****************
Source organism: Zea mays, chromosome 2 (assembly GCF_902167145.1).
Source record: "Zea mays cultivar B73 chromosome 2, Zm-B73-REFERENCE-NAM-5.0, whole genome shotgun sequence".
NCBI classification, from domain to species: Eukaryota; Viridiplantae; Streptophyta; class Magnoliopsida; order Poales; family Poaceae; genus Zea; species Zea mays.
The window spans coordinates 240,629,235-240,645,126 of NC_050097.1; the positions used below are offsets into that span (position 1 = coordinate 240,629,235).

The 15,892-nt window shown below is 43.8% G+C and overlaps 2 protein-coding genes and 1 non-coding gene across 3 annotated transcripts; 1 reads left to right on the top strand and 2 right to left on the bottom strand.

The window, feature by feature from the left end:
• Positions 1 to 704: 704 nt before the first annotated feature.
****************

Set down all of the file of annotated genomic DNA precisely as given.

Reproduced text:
Source organism: Zea mays, chromosome 2 (assembly GCF_902167145.1).
Source record: "Zea mays cultivar B73 chromosome 2, Zm-B73-REFERENCE-NAM-5.0, whole genome shotgun sequence".
NCBI classification, from domain to species: Eukaryota; Viridiplantae; Streptophyta; class Magnoliopsida; order Poales; family Poaceae; genus Zea; species Zea mays.
The window spans coordinates 240,629,235-240,645,126 of NC_050097.1; the positions used below are offsets into that span (position 1 = coordinate 240,629,235).

The 15,892-nt window shown below is 43.8% G+C and overlaps 2 protein-coding genes and 1 non-coding gene across 3 annotated transcripts; 1 reads left to right on the top strand and 2 right to left on the bottom strand.

The window, feature by feature from the left end:
• Positions 1 to 704: 704 nt before the first annotated feature.